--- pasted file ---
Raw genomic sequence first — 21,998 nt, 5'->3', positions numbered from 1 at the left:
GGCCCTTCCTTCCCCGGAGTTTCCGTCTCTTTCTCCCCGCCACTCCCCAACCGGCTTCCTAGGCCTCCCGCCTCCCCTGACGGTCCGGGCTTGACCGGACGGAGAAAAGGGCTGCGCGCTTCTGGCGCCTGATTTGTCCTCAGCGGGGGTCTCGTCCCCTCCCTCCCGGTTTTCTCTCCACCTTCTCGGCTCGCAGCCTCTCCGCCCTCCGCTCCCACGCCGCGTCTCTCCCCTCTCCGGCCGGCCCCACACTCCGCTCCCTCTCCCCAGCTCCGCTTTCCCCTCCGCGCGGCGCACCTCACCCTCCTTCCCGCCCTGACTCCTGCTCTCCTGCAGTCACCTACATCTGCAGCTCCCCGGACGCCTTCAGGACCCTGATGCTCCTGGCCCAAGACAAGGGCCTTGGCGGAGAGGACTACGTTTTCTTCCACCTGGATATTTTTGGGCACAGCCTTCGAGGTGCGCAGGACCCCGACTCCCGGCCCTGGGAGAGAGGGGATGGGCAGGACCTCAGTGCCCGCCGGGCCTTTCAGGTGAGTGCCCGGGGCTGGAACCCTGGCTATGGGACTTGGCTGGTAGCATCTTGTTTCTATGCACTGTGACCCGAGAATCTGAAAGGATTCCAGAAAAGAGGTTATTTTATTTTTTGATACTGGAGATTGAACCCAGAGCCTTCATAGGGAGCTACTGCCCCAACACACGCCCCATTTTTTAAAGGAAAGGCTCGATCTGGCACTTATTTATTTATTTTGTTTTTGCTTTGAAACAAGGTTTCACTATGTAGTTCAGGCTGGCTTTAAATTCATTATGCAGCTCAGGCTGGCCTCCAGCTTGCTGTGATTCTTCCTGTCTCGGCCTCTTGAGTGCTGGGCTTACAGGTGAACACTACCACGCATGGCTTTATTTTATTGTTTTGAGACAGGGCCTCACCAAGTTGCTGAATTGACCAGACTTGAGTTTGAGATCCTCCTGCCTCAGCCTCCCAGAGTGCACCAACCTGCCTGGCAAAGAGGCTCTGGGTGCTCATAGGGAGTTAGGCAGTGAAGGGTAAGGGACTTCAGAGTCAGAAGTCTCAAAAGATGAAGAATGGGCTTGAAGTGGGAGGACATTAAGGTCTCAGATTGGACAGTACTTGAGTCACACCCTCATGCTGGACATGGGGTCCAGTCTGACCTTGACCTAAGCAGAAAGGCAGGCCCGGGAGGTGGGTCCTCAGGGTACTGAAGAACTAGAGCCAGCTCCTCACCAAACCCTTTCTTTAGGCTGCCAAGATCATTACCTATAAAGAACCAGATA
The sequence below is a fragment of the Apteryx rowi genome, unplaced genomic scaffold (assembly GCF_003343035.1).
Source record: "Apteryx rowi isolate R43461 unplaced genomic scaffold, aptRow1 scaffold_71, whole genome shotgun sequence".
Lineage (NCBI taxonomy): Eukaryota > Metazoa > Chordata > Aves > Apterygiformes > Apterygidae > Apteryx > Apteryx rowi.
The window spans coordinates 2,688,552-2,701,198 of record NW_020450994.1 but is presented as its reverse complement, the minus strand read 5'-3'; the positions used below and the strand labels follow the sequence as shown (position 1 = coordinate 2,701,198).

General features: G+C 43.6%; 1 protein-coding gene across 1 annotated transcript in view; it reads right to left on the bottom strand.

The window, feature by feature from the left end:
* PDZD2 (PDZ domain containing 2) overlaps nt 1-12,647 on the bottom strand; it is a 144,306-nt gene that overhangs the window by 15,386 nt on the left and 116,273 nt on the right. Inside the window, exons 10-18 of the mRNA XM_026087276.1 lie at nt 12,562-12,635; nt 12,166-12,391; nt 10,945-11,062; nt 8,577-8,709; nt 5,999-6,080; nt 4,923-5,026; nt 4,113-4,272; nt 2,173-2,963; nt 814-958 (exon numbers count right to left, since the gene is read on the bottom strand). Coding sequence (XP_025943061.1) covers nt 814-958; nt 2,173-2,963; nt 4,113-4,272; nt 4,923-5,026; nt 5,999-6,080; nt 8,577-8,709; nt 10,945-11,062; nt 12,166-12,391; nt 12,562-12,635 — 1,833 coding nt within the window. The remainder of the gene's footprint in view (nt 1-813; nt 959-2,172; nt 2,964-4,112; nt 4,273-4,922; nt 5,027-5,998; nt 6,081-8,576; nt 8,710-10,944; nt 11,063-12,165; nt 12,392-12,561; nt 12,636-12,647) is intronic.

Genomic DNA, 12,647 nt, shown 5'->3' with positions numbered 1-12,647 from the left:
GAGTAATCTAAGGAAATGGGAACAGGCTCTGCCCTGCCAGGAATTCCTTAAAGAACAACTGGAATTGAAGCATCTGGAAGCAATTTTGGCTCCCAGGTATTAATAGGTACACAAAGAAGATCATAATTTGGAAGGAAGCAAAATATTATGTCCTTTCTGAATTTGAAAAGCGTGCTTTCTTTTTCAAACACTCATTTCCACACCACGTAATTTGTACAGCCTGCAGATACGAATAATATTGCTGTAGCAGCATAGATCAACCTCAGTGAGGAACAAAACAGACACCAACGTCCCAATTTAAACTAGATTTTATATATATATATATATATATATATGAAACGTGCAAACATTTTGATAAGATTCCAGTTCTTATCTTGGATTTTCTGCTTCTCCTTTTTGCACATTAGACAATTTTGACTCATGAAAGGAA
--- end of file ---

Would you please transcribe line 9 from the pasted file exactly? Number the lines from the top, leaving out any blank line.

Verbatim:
* PDZD2 (PDZ domain containing 2) overlaps nt 1-12,647 on the bottom strand; it is a 144,306-nt gene that overhangs the window by 15,386 nt on the left and 116,273 nt on the right. Inside the window, exons 10-18 of the mRNA XM_026087276.1 lie at nt 12,562-12,635; nt 12,166-12,391; nt 10,945-11,062; nt 8,577-8,709; nt 5,999-6,080; nt 4,923-5,026; nt 4,113-4,272; nt 2,173-2,963; nt 814-958 (exon numbers count right to left, since the gene is read on the bottom strand). Coding sequence (XP_025943061.1) covers nt 814-958; nt 2,173-2,963; nt 4,113-4,272; nt 4,923-5,026; nt 5,999-6,080; nt 8,577-8,709; nt 10,945-11,062; nt 12,166-12,391; nt 12,562-12,635 — 1,833 coding nt within the window. The remainder of the gene's footprint in view (nt 1-813; nt 959-2,172; nt 2,964-4,112; nt 4,273-4,922; nt 5,027-5,998; nt 6,081-8,576; nt 8,710-10,944; nt 11,063-12,165; nt 12,392-12,561; nt 12,636-12,647) is intronic.